It’s every couch potato’s dream to have a pill that can deliver the benefits of exercise without moving a muscle. That’s a long way off… but a study in the journal Nature Communications shows that a class of naturally occuring proteins called Sestrin can do just that in flies and mice. Scientists hope they can find out how it works to help combat muscle wasting due to aging and other causes. 



Medical notes this week…

Cancer death rates have made the biggest one-year drop ever recorded. A new report from the American Cancer Society finds that in 2017, the overall cancer death rate dropped more than two percent—thanks in large part to a decline in lung cancer deaths. Since they peaked in 1991, lung cancer death rates have dropped by 29 percent. Cancer remains the number two killer in the United States, claiming more than 600,000 lives annually. Among those under age 80, it’s the number one cause of death.

Colonoscopy is currently the best way to find colon cancer, but it has its drawbacks. Very small lesions are hard to see, and even then, only the surface of the colon wall is examined. Now a new experimental technique using a special kind of imaging and machine learning has been developed, which can look up to two centimeters deep into the tissue. Combined with regular colonoscopy, researchers say it’s 100 percent accurate.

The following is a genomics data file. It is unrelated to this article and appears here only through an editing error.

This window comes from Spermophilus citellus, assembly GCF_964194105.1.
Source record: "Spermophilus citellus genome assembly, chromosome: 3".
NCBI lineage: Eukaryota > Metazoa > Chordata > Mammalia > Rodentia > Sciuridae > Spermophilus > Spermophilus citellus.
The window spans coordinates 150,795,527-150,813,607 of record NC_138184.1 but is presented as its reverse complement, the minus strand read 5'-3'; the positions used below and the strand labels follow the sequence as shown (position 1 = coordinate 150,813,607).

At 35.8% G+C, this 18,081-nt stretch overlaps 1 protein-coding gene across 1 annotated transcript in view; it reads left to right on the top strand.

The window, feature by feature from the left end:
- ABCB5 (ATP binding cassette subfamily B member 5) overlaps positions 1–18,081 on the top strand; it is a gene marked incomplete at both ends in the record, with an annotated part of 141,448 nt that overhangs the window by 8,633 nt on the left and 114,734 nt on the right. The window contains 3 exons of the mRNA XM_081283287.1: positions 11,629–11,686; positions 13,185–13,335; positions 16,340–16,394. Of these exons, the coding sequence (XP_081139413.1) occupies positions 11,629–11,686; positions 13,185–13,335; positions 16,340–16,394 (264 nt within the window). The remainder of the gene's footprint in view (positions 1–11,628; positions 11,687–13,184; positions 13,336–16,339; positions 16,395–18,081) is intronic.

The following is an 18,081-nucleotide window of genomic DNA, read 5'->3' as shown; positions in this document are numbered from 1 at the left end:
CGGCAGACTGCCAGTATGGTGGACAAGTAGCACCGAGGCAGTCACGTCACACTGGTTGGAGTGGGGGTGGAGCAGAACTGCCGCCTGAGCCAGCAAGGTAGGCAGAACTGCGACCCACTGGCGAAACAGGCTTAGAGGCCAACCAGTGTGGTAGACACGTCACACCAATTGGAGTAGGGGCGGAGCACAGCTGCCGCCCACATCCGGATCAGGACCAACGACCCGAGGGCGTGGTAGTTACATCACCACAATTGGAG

About 8,000 liver transplants were done last year in the United States, but far more could be performed. One factor holding the number back is that livers can be safely stored outside the body for just a few hours. Now a study in the journal Nature Biotechnology demonstrates a new machine that can keep livers alive for a week. as part of the study, researchers also put livers that were too damaged for transplant on the machine, and saw them return to full function within seven days. The next step will be to use those repaired organs for transplant.

And finally… it’s every couch potato’s dream to have a pill that can deliver the benefits of exercise without moving a muscle. That’s a long way off, but a study in the journal Nature Communications shows that a class of naturally occuring proteins called Sestrin can do just that in flies and mice. Scientists hope they can find out how it works to help combat muscle wasting due to aging and other causes.

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